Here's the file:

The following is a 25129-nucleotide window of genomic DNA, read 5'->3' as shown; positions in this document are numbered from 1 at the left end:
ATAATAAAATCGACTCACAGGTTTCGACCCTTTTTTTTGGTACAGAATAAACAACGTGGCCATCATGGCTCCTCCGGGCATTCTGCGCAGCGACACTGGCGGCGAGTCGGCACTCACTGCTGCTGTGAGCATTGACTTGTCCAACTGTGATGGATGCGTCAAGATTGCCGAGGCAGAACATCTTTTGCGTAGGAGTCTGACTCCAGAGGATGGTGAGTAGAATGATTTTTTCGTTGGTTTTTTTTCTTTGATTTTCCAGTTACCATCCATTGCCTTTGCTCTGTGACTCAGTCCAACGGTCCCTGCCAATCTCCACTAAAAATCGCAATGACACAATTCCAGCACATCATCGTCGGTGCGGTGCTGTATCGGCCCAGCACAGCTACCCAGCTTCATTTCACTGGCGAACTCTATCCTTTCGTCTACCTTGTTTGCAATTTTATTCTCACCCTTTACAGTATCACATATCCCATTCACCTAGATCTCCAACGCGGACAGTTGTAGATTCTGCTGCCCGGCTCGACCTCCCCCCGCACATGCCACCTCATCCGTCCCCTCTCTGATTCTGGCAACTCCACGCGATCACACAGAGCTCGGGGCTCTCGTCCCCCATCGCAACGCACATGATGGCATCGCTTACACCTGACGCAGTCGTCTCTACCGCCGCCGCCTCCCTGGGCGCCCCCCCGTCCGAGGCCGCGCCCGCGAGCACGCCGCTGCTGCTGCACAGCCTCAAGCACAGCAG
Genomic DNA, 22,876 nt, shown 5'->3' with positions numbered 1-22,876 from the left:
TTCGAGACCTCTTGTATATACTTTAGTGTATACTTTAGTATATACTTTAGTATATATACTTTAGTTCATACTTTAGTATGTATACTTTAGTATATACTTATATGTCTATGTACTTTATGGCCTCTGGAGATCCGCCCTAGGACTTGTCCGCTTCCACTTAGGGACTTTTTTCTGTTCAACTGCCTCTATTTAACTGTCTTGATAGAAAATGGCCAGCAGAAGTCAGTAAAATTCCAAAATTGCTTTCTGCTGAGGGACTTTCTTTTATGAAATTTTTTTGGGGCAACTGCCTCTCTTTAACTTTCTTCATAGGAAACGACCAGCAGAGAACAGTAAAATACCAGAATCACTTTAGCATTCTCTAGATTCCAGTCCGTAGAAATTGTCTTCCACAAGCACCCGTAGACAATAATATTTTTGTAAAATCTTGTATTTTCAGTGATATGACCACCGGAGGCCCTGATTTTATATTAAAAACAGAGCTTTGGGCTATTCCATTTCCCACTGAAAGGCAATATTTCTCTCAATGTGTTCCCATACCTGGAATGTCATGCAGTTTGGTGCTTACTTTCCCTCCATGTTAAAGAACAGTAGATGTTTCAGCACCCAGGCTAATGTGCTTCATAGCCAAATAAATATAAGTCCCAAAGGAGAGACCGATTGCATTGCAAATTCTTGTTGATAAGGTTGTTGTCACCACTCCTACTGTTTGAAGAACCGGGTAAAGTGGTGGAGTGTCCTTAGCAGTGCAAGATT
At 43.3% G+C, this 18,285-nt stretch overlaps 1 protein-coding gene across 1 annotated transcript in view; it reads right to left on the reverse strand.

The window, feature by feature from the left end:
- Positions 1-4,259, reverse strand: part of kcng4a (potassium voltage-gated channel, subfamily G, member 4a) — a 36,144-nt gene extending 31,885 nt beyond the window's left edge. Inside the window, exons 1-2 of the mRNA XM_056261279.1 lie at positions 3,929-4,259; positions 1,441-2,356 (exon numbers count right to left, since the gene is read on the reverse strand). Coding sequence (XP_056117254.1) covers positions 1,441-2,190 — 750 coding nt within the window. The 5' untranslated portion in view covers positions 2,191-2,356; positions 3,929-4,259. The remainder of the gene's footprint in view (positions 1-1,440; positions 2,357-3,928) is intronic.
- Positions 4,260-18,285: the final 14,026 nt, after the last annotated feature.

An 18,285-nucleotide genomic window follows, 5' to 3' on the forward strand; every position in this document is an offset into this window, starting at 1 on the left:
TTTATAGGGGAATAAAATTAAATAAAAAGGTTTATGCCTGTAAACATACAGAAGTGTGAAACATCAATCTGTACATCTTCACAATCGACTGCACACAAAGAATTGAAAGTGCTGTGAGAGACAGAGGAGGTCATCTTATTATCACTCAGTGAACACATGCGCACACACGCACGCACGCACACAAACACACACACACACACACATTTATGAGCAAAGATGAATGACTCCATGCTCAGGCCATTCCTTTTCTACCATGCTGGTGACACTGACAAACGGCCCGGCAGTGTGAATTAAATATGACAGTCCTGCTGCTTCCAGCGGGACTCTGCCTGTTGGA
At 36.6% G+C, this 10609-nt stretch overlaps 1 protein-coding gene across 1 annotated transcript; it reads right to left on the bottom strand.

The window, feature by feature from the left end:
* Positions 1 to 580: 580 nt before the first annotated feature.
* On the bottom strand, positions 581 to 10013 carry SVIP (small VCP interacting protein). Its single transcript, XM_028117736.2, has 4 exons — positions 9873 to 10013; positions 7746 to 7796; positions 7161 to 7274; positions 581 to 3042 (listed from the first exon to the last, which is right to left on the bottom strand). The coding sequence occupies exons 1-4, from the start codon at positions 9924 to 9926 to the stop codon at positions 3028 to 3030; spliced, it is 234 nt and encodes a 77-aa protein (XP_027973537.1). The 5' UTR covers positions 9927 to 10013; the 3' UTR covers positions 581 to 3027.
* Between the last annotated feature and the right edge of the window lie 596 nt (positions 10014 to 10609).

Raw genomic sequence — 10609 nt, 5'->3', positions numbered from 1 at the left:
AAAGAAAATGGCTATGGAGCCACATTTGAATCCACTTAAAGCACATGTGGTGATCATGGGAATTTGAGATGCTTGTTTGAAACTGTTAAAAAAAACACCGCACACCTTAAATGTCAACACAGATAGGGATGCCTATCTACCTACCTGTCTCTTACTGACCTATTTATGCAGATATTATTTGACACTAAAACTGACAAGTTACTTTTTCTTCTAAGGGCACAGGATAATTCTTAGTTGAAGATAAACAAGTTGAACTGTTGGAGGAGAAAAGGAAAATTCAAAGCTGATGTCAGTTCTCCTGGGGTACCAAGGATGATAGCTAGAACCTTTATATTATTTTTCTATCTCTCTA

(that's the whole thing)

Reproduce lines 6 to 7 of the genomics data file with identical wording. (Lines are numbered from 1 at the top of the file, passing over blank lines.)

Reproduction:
The window, feature by feature from the left end:
- Positions 1-4,259, reverse strand: part of kcng4a (potassium voltage-gated channel, subfamily G, member 4a) — a 36,144-nt gene extending 31,885 nt beyond the window's left edge. Inside the window, exons 1-2 of the mRNA XM_056261279.1 lie at positions 3,929-4,259; positions 1,441-2,356 (exon numbers count right to left, since the gene is read on the reverse strand). Coding sequence (XP_056117254.1) covers positions 1,441-2,190 — 750 coding nt within the window. The 5' untranslated portion in view covers positions 2,191-2,356; positions 3,929-4,259. The remainder of the gene's footprint in view (positions 1-1,440; positions 2,357-3,928) is intronic.